The FBI plans to launch by summer’s end a facial recognition system that “poses real threats to privacy for all Americans” and could include 4.3 million photos taken for non-criminal purposes within a year, the Electronic Frontier Foundation reports.
“The FBI’s massive biometric database that may hold records on as much as one third of the U.S. population,” the EFF said, citing documents it has received as part of a Freedom of Information Act legal fight. “The facial recognition component of this database poses real threats to privacy for all Americans.”
The 4.4 million non-crime-related images would be part of the “Next Generation Identification” system, which “builds on the FBI’s legacy fingerprint database—which already contains well over 100 million individual records—and has been designed to include multiple forms of biometric data, including palm prints and iris scans in addition to fingerprints and face recognition data.”
One source for those new images: Routine employer fingerprint checks. A copy of the fingerprints are already sent to the FBI’s non-civil database; a photo could not be added if employers ask that they be taken, EFF says. The issue: NGI would also mean first-ever searches of both the criminal and noncriminal databases.
“This means that even if you have never been arrested for a crime, if your employer requires you to submit a photo as part of your background check, your face image could be searched—and you could be implicated as a criminal suspect—just by virtue of having that image in the non-criminal file.”
The graphic below shows the status, as of 2012, of FBI discussions with states for participating in NGI. “The FBI hopes to bring all states online with NGI by this year,” EFF said.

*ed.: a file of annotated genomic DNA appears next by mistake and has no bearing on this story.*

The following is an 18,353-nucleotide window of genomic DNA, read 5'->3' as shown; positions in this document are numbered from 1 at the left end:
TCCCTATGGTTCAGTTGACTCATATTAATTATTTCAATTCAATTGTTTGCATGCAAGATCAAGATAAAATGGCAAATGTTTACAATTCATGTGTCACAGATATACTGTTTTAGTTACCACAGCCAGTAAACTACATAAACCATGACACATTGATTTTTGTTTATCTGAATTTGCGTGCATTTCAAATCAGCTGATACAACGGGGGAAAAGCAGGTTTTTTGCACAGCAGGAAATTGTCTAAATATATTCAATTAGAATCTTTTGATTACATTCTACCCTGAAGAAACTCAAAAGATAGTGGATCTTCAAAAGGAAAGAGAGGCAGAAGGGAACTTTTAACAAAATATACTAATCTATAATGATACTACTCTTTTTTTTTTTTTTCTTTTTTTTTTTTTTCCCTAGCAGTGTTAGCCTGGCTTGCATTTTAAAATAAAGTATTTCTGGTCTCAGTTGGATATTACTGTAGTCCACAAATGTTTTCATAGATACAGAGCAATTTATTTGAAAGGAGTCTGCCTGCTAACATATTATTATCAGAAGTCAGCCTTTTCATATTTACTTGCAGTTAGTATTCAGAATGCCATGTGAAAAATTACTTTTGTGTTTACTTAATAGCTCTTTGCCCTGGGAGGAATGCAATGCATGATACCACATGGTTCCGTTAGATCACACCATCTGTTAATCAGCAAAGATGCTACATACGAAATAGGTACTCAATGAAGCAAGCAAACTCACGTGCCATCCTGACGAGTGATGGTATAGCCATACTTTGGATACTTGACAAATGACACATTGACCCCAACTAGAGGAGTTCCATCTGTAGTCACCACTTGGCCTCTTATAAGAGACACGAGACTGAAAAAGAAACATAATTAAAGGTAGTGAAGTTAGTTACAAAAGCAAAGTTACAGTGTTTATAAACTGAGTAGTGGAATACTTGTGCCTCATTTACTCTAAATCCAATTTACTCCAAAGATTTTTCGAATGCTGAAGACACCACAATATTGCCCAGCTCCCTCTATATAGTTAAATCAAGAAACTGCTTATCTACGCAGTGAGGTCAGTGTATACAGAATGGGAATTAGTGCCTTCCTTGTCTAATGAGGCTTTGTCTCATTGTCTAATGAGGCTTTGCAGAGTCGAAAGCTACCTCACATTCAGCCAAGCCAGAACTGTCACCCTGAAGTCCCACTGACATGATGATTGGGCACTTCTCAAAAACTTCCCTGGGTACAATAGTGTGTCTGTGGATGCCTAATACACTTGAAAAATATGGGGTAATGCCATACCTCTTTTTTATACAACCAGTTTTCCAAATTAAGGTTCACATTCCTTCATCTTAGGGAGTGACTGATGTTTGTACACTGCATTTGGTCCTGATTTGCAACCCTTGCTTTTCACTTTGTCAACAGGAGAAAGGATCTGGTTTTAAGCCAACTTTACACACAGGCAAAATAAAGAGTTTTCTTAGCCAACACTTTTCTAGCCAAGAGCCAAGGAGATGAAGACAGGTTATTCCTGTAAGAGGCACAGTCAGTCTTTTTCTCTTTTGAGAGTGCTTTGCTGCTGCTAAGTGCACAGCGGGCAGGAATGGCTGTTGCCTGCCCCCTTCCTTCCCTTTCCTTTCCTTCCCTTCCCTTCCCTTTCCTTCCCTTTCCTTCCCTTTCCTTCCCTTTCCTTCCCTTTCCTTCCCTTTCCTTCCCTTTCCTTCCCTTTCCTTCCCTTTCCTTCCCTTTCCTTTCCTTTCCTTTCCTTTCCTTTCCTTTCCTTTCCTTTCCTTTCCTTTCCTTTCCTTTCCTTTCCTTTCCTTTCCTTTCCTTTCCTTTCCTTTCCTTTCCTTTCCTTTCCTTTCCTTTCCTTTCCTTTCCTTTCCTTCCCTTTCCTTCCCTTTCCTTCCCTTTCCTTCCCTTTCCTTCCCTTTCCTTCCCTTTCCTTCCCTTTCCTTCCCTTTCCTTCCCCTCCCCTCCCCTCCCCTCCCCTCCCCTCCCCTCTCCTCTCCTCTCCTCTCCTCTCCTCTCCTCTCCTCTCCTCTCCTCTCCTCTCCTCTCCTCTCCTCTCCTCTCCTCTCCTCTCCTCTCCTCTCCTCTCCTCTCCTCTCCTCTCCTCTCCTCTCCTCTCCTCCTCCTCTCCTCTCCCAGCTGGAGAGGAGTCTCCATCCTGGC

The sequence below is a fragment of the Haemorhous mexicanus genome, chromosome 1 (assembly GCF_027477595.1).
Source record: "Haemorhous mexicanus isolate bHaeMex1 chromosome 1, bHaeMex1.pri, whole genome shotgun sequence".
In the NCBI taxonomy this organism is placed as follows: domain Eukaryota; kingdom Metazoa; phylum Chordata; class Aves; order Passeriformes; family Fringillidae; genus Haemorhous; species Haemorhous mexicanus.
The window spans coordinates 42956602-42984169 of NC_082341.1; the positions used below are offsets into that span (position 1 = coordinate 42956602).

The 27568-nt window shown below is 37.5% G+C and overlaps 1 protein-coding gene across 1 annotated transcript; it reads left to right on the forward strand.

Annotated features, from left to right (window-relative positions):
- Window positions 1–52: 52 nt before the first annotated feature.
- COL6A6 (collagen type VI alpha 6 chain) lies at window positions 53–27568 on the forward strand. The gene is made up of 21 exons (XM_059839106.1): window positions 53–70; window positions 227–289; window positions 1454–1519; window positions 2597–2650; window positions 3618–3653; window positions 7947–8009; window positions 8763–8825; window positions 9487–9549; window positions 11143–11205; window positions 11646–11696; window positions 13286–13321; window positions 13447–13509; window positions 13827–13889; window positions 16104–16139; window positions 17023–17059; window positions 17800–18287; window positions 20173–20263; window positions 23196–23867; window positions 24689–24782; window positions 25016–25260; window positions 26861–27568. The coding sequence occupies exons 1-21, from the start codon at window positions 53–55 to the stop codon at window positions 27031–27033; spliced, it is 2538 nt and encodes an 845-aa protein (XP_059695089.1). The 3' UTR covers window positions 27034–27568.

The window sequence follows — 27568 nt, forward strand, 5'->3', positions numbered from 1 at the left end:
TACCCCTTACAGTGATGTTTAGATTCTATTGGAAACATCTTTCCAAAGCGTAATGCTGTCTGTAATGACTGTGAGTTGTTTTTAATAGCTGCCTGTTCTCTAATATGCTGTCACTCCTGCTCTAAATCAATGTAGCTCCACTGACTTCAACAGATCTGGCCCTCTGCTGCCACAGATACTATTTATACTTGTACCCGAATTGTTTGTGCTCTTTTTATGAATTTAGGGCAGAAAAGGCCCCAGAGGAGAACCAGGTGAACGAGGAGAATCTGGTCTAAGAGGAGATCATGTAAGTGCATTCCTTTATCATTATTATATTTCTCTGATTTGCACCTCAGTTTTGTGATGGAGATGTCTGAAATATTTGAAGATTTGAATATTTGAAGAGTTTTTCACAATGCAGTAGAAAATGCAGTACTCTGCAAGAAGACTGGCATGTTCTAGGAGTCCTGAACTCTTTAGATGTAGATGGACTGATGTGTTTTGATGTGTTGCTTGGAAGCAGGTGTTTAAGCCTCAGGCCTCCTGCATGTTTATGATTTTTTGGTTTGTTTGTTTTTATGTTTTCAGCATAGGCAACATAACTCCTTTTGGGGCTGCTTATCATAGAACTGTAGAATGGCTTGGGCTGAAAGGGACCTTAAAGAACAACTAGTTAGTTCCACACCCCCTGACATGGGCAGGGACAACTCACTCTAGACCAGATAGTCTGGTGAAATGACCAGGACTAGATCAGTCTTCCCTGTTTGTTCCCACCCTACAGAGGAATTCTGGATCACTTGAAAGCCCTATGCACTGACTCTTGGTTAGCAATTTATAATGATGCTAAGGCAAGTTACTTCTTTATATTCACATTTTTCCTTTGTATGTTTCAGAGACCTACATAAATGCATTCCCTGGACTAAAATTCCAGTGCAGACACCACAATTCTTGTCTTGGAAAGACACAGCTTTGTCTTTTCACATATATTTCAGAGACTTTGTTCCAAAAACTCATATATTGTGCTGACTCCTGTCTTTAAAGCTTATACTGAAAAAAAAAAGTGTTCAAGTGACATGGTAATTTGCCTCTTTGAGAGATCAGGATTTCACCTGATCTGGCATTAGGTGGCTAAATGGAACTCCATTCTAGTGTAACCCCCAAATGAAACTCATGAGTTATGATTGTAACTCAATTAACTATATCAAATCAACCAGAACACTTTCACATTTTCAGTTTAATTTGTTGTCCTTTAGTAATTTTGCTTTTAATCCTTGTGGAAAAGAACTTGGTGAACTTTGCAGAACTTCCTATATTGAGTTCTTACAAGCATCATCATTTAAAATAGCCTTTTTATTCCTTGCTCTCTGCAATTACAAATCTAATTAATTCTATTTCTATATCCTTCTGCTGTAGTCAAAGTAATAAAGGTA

SOURCE: Electronic Frontier Fondation
FBI Director Robert Mueller told a congressional panel today that his agency is using drones for surveillance on U.S. soil and has not yet developed policies for privacy protections. “We have very few (drones) of limited use, and we’re exploring not only the use, but the necessary guidelines for that use.”
This is cheery. From the Electronic Privacy Information Center:
The Federal Bureau of Investigation has exempted the FBI Data Warehouse System from important Privacy Act safeguards. The database ingests troves of personally identifiable information including race, birthdate, biometric information, social security numbers, and financial information from various government agencies.
The database contains information on a surprisingly broad category of individuals, including “subjects, suspects, victims, witnesses, complainants, informants, sources, bystanders, law enforcement personnel, intelligence personnel, other responders, administrative personnel, consultants, relatives, and associates who may be relevant to the investigation or intelligence operation; individuals who are identified in open source information or commercial databases, or who are associated, related, or have a nexus to the FBI’s missions; individuals whose information is collected and maintained for information system user auditing and security purposes.”
The Federal Bureau of Investigation has exempted these records from the notification, access, and amendment provisions of the Privacy Act.
Here is a little visual timeline for how the FBI plans to keep an eye on you.
SOURCE: 2010 FBI presentation.
Engadget and New Scientist have more details on the $1 billion “Next Generation Identification” program that is being rolled out as an upgrade to the Integrated Automated Fingerprint Identification System.
As Engadget puts it, this will allow the feds to “be on to your evildoing everywhere.”